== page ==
Prajob Exposed Toxic Waste Dump; More Than 30 Activists Killed Since 2001
“The cold-blooded killing of Prajob marks yet another example of the fundamental failure of Thai authorities to protect activists who risk their lives while defending their communities. The government must undertake a serious investigation to bring those responsible for his death to justice, regardless the status or political affiliation of the killers.”
(Bangkok) – Thai authorities should immediately investigate the murder of Prajob Nao-opas, a prominent environmentalist in Chachoengsao province, Human Rights Watch said today. The government’s measures to protect human rights defenders, including environmentalists, who stand up for their communities have consistently proved to be inadequate.
On February 25, 2013, at around 2 p.m., a gunman shot 43-year-old Prajob four times at a garage on the Phanom Sarakham-Ban Sang road in Chachoengsao province’s Phanom Sarakham district as he was waiting for mechanics to repair his pickup truck. Witnesses told Human Rights Watch that Prajob was seriously wounded from the 11mm bullets and died while being rushed to the hospital by villagers at the shooting scene. The gunman escaped in a getaway car.
“The cold-blooded killing of Prajob marks yet another example of the fundamental failure of Thai authorities to protect activists who risk their lives while defending their communities,” said Brad Adams, Asia director. “The government must undertake a serious investigation to bring those responsible for his death to justice, regardless of the status or political affiliation of the killers.”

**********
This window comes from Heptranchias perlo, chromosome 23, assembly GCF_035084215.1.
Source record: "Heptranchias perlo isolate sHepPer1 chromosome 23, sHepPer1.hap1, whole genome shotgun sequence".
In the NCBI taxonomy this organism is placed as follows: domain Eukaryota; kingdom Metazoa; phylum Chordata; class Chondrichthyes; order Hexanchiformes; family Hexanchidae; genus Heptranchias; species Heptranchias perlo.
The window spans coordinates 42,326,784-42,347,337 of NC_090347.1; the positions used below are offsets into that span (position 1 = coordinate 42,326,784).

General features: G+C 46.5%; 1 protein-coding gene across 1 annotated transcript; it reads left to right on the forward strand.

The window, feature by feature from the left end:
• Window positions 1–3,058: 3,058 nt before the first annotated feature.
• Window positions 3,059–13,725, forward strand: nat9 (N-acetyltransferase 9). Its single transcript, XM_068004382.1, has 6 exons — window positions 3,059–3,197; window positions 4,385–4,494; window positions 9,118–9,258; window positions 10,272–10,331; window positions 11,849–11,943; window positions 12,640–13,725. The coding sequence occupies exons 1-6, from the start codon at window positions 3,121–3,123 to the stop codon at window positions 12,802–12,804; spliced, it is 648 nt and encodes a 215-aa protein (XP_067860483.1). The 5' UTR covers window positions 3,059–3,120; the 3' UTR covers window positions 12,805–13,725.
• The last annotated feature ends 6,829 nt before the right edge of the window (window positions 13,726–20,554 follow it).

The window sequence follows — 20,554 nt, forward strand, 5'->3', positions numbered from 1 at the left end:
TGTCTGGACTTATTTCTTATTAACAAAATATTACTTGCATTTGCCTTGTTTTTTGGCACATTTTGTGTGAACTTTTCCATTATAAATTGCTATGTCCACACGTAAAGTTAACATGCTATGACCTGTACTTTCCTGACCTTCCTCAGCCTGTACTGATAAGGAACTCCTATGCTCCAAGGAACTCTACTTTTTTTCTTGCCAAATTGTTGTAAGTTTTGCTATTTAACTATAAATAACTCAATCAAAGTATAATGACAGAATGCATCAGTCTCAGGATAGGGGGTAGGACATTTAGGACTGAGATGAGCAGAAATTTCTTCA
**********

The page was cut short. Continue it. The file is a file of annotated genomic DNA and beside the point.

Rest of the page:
Since February 2012, Prajob had led villagers in a campaign to expose the dumping of toxic waste in Chachoengsao province’s Phanom Sarakham and Plaeng Yao districts. Many ponds in the area have been filled with dangerous chemicals from industrial estates along Thailand’s eastern seaboard. According to the Chachoengsao provincial public health office, water sources and farmland have been contaminated by a wide number of toxic substances – such as carcinogenic phenol at a level 30 times the safety limit. The dumpsites are primarily located on high ground, resulting in toxic waste running off and entering waterways and ponds.
Despite regular public protests and a large number of complaints filed by Prajob and other villagers about the waste dumping in Chachoengsao province, the Thai government took little action until Prajob managed to get the issue into the national news headlines in August 2012. Only then did the Justice Ministry’s Department of Special Investigation (DSI) announce that it would treat the chemical waste disposal in Chachoengsao province as a special and urgent case under the DSI’s purview.
In December 2012, Prajob told his family that he had received warnings from the Chachoengsao police that there might be an attempt on his life. Since then, he noticed and reported to the police that he was frequently followed and photographed by unidentified men on motorcycles.
Despite these explicit threats, no one at either provincial or national level proposed any protective measures for Prajob. Prajob’s family and members of his network told Human Rights Watch they are now living in fear, not knowing who might be the next target of deadly attacks.
Since 2001, more than 30 human rights defenders and environmentalists have been murdered in Thailand. In a telling indication of impunity, a suspect has been charged in fewer than 20 percent of the cases, and those convicted tend to have lowest levels of responsibility, such as the getaway car driver.
“Police investigations have been characterized by half-hearted, inconsistent, and inefficient police work, and an unwillingness to tackle questions of collusion between political influences and interests and these killings of activists,” Adams said.
The government has also failed to provide adequate witness protection to those who saw these killings, which allows intimidation of those witnesses into silence and undoes efforts to successfully prosecute those responsible.
“The often willful negligence and corruption of government officials places activists in the crosshairs, leaving them to face deadly threats without protection,” Adams said. “Thai authorities should immediately investigate and punish the killing of Prajob and many other environmental advocates, before more courageous advocates are killed.”